The first installment in the series, Public Lands, We the People, the panel on July 1 explored the ways we can – and must – manage our public lands to be an essential part of a national strategy to combat climate change and biodiversity loss, improve community health, and ensure all people can enjoy nature’s benefits.
Constituting nearly one-third of the land mass of the U.S., America’s public lands and the communities who rely on them are at the forefront of the climate crisis. Current management of these lands, prioritizing fossil fuel development, has made them a significant contributor to the U.S. climate change problem – almost a quarter of the nation’s emissions comes from coal, oil and gas produced on public lands and waters, the extraction and pollution of which disproportionately impacts indigenous communities and communities of color. But these lands are supposed to be managed in the public interest and have the potential to play an even bigger role in climate solutions – as a natural tool to reduce such dangerous climate emissions, as a network of large landscapes to protect clean air, water and wildlife, and as a foundation for building resilient communities.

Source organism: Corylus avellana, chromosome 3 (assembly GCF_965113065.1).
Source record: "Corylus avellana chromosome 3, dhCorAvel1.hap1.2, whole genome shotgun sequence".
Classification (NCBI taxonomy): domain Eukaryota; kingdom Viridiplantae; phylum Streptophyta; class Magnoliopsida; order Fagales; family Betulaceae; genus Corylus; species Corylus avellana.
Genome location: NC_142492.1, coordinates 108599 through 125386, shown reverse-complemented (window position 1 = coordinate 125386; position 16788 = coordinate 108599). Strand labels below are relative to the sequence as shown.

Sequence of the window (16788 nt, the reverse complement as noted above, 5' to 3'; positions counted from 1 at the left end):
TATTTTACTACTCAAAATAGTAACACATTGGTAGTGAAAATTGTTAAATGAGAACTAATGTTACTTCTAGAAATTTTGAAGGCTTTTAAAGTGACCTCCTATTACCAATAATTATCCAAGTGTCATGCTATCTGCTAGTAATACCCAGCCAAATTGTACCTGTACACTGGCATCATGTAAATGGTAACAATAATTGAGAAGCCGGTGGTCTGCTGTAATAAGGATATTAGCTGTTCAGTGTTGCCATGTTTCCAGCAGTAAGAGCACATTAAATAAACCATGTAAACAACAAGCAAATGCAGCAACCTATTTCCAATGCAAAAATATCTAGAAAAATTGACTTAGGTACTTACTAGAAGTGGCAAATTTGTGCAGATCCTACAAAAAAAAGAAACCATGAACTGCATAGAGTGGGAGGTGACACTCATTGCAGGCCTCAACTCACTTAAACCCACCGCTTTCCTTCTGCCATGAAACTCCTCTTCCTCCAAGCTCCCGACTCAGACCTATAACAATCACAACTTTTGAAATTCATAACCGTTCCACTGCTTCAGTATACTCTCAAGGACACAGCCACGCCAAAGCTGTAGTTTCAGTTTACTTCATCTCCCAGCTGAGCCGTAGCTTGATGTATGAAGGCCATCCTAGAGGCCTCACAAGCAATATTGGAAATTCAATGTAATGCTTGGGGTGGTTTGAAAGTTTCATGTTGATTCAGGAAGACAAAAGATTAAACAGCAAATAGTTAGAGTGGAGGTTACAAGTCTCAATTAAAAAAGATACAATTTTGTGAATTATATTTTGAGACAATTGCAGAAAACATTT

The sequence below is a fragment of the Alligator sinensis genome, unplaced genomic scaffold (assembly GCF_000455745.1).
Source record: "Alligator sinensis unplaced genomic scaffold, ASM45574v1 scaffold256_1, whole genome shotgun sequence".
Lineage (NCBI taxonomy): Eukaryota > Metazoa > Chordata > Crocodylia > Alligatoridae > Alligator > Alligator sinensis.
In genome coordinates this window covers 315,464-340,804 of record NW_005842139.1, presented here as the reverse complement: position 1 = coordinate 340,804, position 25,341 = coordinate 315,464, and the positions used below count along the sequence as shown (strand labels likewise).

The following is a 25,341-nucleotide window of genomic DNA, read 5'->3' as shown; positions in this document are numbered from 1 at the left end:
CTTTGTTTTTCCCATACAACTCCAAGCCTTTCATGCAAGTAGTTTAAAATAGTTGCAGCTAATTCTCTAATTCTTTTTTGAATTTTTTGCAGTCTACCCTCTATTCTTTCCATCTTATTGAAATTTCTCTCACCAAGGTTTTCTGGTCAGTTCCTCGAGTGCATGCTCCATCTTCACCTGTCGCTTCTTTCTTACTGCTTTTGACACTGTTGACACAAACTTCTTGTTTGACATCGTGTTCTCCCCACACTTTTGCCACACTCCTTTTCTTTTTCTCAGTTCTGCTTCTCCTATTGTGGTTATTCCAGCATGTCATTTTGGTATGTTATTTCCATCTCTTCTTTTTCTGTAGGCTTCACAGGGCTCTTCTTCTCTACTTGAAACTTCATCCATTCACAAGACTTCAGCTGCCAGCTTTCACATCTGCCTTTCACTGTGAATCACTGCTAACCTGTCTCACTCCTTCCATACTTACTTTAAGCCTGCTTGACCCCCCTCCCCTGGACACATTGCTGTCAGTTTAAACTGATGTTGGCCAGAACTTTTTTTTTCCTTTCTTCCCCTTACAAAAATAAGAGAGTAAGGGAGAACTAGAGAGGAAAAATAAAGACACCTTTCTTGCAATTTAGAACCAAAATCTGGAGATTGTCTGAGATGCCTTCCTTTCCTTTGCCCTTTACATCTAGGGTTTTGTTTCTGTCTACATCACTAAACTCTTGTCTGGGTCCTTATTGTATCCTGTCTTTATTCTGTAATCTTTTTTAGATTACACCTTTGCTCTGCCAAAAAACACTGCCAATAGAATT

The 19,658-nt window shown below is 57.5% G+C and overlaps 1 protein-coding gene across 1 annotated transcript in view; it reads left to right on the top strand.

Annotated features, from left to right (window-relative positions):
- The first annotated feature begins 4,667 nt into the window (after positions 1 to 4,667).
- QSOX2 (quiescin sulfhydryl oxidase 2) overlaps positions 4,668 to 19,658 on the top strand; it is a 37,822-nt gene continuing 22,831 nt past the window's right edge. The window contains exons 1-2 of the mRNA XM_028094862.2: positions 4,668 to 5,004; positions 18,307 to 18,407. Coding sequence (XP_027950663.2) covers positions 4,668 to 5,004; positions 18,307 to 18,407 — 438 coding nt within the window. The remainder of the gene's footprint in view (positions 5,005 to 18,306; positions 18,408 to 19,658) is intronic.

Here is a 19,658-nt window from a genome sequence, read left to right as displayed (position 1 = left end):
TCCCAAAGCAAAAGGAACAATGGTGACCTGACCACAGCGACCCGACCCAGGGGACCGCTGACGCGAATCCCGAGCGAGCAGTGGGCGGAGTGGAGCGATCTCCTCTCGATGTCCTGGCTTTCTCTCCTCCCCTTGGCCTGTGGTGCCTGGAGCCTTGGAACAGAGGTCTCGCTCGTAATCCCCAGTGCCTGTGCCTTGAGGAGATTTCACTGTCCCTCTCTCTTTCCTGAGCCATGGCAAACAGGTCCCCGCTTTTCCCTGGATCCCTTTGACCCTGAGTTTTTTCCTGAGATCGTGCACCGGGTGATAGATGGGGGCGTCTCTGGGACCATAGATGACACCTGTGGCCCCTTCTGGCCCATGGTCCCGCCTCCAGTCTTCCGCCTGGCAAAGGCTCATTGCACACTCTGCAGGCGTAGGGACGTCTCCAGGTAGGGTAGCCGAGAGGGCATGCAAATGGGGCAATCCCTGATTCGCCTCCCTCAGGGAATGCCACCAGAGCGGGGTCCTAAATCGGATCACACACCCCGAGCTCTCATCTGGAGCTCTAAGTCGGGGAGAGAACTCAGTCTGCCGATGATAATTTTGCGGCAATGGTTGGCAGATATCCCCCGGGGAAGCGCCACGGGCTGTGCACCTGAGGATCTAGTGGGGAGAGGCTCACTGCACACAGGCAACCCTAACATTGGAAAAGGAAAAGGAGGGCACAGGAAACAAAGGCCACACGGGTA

The Honorable Sally Jewell
Former U.S. Secretary of the Interior
- The Honorable Raúl Grijalva, Chairman, House Committee on Natural Resources, U.S. Representative, 3rd District of Arizona
- Mark Magaña, Founding President and CEO, Green Latinos
- Chase Huntley, Interim Deputy Vice President, Energy & Climate Program, The Wilderness Society
Moderated by: Emily Holden, Environment Reporter, Guardian US